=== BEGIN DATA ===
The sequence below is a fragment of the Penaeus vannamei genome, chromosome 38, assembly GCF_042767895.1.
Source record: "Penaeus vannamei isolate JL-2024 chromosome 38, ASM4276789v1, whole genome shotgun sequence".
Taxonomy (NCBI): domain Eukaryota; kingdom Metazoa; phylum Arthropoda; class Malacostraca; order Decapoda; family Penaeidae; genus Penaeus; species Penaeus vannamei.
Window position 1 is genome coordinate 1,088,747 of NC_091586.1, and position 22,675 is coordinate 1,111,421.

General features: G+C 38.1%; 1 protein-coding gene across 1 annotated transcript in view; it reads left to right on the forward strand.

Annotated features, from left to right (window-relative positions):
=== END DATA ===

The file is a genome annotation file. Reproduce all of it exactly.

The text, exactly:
The sequence below is a fragment of the Penaeus vannamei genome, chromosome 38, assembly GCF_042767895.1.
Source record: "Penaeus vannamei isolate JL-2024 chromosome 38, ASM4276789v1, whole genome shotgun sequence".
Taxonomy (NCBI): domain Eukaryota; kingdom Metazoa; phylum Arthropoda; class Malacostraca; order Decapoda; family Penaeidae; genus Penaeus; species Penaeus vannamei.
Window position 1 is genome coordinate 1,088,747 of NC_091586.1, and position 22,675 is coordinate 1,111,421.

General features: G+C 38.1%; 1 protein-coding gene across 1 annotated transcript in view; it reads left to right on the forward strand.

Annotated features, from left to right (window-relative positions):